When I first started to cook without gluten, my eyes would glaze over when bloggers listed more than four flours in a recipe. The idea of having so many flours in my pantry seemed terrifying, but I have since realized that experimenting with a variety of flours can be fun if not illuminating. I was forced to use sweet rice flour (preparing for our move I stopped buying pantry items) for a recipe because I didn’t have potato starch. With the sweet rice flour I created the crispiest fried soft shell crab with a Thai basil sauce and realized how wonderfully crisp the sweet rice flour can be fried (recipe to come when I am by the coast again). Just delightful! The gram flour is also delicious fried. I am sure you could substitute the buckwheat flour with rice flour, and the cornstarch with potato starch if need be, but I think both the sweet rice flour and the gram flour are necessary for this recipe.
Breaded chicken before frying
Gluten Free Fried Chicken
- 3-4 pounds chicken, in pieces (I used thigh and drum stick pieces)
For the brine:
- 1 gallon water
- ½ cup sea salt or kosher salt
- 2 cloves garlic
- cracked black pepper
- a handful of herbs you have handy, minced ( I used oregano, chives and rosemary)
For the dipping:
- 1 ½ cups homemade buttermilk (1 ½ cups milk with juice of half a lemon)
For the crispy coating:
- 2/3 cups sweet rice flour (103 grams)
- 1/3 cup lentil flour (46 grams)
- 2/3 cup buckwheat flour (100 grams)
- 1/3 cup corn starch (43 grams)
- 1 teaspoon sea salt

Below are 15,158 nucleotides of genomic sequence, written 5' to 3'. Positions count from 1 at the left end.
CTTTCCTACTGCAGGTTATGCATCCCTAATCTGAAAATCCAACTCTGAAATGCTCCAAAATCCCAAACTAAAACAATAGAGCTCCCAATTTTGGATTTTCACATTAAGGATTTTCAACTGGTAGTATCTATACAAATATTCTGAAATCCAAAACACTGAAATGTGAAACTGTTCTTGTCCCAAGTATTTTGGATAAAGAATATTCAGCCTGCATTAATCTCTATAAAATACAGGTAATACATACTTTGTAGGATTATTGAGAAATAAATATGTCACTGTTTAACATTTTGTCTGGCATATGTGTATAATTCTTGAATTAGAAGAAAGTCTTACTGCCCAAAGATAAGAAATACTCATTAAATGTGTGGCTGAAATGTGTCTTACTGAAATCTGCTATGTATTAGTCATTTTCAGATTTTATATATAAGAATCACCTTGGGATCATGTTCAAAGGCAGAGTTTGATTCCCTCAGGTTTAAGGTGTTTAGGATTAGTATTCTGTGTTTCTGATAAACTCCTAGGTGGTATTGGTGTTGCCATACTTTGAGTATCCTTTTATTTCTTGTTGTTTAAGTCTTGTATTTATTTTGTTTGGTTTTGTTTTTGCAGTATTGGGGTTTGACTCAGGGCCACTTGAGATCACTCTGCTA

- 2 ½ teaspoons freshly cracked black pepper
- ¼ teaspoon cayenne
- ¼ teaspoon ground white pepper (optional)
- Preferred oil for frying (peanut oil or lard)
1 heavy bottomed cast iron pot or skillet
2 large containers, 1 for brining, another for shaking the chicken pieces in the flours
1 baking sheet, paper towels and a drying rack
- Using a large gallon+ container, assemble the brine by adding the water, salt, minced garlic and herbs along with freshly cracked pepper.
- Cut the chicken into frying pieces. Add to the brine. Brine overnight or at least 6 hours.
- When you are ready to fry the chicken, make the buttermilk and reserve.
- Mix the flours together well, along with the salt and pepper. You will use a container to dredge the chicken, using a bit of the flour mixture each toss.
- Heat the oil in a heavy bottomed pot (I used an enameled Dutch oven) to 350 degrees. (Check with oil thermometer)
- To bread the chicken dip in the butter milk, then place the pieces one or two at a time into the container and toss with at least ¾ cups of the flour mixture. Do this just before you are going to fry them in batches. If the flour mixture becomes too clumpy, replace it with more.
- Cook the pieces in the hot oil approximately 6 minutes, turn and cook another 6 minutes and then cook for about another five minutes. Don’t crowd the pot! (I only did 3 pieces each round).
- After they are done, place them on a rack set over a baking sheet and paper towel in a warm place. Flip about a minute after setting them down. Repeat until all the chicken is cooked!
Written By Ulla on July 20, 2012